The Doors Perform Their Worst AND Best Concert in Ann Arbor, 1967
It was in 1967 when The Doors gave a concert In Ann Arbor, Michigan that turned out to be the worst AND best they ever did. How is that possible?
Organizers for the University of Michigan were getting things lined up for their Homecoming and the guest performance for Friday night was The Doors. They were enjoying the success of their first hit single, “Light My Fire” and were still unknown by many. The ticket cost? Just $3 for you and your date.
It was Friday night, Oct. 20, 1967 at the Intramural Sports Building…..the audience was small and made up of crew-cutted football players who despised any long-haired rock ‘n rollers.
While The Doors were traveling from Detroit to Ann Arbor for the show, the guys wanted to stop for ice cream. According to Doors keyboardist Ray Manzarek, “We all wanted some ice cream, but Jim says, ‘Ice cream is for babies. I want whiskey’. So we had to stop at a liquor store and buy a bottle of booze”.
When the Doors finally came onstage there was one member missing: Jim Morrison. Still mostly unfamiliar with this basically new group, the crowd thought the whole band was on stage. The three – Manzarek, guitarist Robby Krieger and drummer John Densmore – kept playing the song “Soul Kitchen” repeatedly, hoping Morrison would get his butt out there.
The crowd began to realize they were hearing the same damn song over & over and started to complain, bitch, and boo. Upset, the three Doors stopped playing and left the stage. A half hour later they were back…with Morrison. However, Morrison was so drunk he kept stumbling, slurring, and falling down.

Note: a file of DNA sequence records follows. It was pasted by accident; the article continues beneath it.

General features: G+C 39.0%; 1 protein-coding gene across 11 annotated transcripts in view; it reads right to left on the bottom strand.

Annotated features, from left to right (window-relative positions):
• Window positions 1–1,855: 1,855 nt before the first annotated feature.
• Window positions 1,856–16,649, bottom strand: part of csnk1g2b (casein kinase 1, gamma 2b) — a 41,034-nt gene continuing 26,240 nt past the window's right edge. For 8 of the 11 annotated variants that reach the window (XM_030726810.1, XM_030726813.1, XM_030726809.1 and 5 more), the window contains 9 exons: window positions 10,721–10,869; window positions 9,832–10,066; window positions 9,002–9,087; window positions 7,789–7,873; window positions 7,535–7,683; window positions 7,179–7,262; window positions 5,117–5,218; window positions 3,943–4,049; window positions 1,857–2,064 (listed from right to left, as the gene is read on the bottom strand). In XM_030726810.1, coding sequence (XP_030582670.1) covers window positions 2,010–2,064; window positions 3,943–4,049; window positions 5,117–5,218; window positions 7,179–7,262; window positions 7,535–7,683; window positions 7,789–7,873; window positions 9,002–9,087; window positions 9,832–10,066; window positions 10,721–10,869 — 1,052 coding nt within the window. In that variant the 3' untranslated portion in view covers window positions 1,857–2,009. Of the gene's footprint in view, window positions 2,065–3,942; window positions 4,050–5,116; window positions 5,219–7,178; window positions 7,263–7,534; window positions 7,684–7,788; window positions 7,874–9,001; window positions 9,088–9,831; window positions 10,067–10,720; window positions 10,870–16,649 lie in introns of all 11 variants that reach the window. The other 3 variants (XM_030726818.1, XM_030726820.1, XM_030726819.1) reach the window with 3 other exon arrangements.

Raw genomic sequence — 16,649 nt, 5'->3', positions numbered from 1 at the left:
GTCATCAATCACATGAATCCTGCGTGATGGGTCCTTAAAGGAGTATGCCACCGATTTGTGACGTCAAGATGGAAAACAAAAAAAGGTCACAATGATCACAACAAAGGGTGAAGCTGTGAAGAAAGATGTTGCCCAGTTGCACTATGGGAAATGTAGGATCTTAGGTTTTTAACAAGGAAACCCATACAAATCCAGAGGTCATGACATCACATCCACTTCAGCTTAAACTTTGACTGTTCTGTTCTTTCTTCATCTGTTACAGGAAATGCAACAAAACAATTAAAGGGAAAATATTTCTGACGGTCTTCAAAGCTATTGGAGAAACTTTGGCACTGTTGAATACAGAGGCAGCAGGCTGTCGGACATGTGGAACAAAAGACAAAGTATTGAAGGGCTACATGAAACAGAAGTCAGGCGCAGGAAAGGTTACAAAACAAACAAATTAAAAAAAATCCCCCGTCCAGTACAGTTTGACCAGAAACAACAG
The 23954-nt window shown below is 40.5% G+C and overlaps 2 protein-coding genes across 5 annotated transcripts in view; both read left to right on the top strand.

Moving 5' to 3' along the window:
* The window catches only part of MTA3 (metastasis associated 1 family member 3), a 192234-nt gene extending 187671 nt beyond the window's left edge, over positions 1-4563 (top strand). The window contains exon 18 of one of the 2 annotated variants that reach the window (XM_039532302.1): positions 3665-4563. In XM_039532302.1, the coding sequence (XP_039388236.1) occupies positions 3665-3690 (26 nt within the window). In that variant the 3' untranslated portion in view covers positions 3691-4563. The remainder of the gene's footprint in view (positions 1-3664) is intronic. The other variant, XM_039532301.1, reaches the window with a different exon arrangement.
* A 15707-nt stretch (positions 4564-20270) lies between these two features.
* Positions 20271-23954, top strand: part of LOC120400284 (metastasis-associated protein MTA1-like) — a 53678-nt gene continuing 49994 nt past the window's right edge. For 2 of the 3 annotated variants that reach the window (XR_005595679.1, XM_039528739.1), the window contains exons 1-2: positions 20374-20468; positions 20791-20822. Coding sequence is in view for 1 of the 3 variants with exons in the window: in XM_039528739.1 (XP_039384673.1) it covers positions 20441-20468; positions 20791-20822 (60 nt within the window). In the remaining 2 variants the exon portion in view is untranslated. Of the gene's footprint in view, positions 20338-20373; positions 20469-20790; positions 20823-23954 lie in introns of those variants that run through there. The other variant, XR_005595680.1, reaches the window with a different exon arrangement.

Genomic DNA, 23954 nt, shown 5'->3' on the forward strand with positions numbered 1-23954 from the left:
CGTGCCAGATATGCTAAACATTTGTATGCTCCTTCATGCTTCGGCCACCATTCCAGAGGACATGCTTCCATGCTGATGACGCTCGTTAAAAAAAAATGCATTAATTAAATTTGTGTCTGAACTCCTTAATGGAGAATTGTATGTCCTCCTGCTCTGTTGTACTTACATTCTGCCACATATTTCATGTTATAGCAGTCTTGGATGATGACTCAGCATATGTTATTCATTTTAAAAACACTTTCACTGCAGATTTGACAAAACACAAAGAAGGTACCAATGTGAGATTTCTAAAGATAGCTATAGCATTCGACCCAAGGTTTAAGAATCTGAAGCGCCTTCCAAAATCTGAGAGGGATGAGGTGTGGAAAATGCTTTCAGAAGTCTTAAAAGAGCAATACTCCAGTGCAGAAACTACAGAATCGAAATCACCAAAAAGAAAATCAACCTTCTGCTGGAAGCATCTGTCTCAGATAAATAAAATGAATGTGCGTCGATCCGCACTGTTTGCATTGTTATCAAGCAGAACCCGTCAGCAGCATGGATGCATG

When he was able to make it to the microphone, he spoke incoherently and kept dropping the f-bomb, much to the embarrassment of the football players’ girlfriends. The shock of the swearing soon turned to anger and animosity within the crowd. The boos further fueled Morrison’s drunken fire, and he proceeded to throw objects into the audience, aimed at hecklers. Krieger and Densmore walked offstage, leaving Manzarek with Morrison. Finally, security arrived and Manzarek helped Morrison offstage.
While this incident disgusted many, one attendee thought it was cool – James Osterberg, who would later take a cue from Morrison’s stage antics when he formed The Stooges and changed his name to Iggy Pop.
After a while, the audience members left, leaving only a few interested stragglers. These remaining few were about to see probably the best concert in their lives.
It was the end of the night, and just long enough to where Morrison had time to sober up.
The Doors came back out and performed an entire concert – no mistakes, no drunkenness, and no bizarre behavior (well, maybe a little) – just a damn good, perfect show.
The ones who were there call that concert “phenomenal” and one of the best – if not THE best rock concert they’d ever seen.
The best and worst concert: same night, same venue, same band, same audience. Nobody else could’ve pulled that off other than The Doors.....in Michigan.